Schweinfurt became for the 8th Air Force for a fateful word as she suffered heavy losses here in August 1943.

"I learned firsthand that a man can accept the fact of the own death without panicking in panic."
Unknown of American airmen who survived the attack on Schweinfurt on August 17th, 1943

One wrote August 17th 1943. It was exactly a year that the 8th US Air Force had started with the bombing of the fortress Europe from their bases in Great Britain.


The sky over the American bases in east England was covered, and the crews of the Flying Fortress waited strained whether they would actually be used now or not - some from them to six hours. The tension was strengthened still by the high meaning, which measured out to everyone, from the general to the simple rank, this operation: It was the first, purely strategic bomb employment, which should meet the life veins of the German industry and shorten thus the cruel war.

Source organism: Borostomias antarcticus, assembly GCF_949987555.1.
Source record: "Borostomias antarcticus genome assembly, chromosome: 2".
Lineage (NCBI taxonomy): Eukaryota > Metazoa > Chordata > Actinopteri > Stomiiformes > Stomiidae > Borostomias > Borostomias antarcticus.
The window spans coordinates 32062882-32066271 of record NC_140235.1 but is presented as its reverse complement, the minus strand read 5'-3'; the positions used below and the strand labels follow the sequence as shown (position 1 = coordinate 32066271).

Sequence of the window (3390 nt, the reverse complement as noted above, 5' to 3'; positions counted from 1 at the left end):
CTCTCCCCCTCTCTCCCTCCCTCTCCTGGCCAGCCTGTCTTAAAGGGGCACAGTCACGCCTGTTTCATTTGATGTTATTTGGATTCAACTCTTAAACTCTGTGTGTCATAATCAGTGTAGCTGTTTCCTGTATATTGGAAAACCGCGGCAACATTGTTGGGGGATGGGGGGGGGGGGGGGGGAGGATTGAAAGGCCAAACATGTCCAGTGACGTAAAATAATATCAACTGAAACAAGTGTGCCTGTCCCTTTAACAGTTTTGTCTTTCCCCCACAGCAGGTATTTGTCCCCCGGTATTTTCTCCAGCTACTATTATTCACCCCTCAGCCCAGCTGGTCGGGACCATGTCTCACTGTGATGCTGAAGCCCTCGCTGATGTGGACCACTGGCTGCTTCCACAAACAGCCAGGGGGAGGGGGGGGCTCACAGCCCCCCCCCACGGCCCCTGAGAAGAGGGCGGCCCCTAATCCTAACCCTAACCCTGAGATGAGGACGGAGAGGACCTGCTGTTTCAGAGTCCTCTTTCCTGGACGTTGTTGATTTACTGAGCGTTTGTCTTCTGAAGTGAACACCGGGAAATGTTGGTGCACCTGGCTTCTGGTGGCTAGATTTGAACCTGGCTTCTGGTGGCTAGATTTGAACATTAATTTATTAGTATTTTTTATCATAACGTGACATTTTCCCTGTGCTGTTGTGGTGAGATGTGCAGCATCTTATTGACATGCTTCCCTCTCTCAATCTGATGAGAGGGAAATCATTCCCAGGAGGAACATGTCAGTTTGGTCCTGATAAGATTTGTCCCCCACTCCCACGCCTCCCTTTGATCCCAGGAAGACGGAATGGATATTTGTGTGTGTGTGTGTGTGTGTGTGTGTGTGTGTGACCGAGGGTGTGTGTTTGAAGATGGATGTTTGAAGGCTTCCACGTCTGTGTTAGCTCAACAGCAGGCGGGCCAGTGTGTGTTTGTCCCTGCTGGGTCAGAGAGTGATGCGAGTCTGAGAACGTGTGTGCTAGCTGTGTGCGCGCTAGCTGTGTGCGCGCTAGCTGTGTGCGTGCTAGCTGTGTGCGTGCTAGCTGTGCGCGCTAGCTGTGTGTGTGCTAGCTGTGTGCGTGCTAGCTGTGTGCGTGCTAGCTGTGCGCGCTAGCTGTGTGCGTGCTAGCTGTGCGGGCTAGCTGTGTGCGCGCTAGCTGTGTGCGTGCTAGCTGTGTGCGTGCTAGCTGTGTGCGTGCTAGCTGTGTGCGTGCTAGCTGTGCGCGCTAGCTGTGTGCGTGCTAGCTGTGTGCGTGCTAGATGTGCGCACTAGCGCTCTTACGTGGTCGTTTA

"Okay, people", was called it in the briefing, "we the ball bearing factories in the city named Schweinfurt in Bavaria will attack. We will be forced to fly in the middle by Germany both when we coming and flying home. In the factories half of the German ball bearings is manufactured there, and if we destroy it, our attack will be a success.

We will fly at a value of 23.000 foot (approx. 7,000 m) and will try to split the forces up of the opponent. The 3rd Division will first start, Regensburg attacks (the second largest aircraft factory in the German Reich) and then to fly to North Africa. The two other divisions will attack Schweinfurt and will return then to England. If we hope that the thing folds, because if we cannot clean-put it, probably so three hundred or four hundred airplanes become... "

Propheti words. The plan did not function, the German air defense discovered it too early, and as consequence of it more than five hundred young Americans had to leave their life.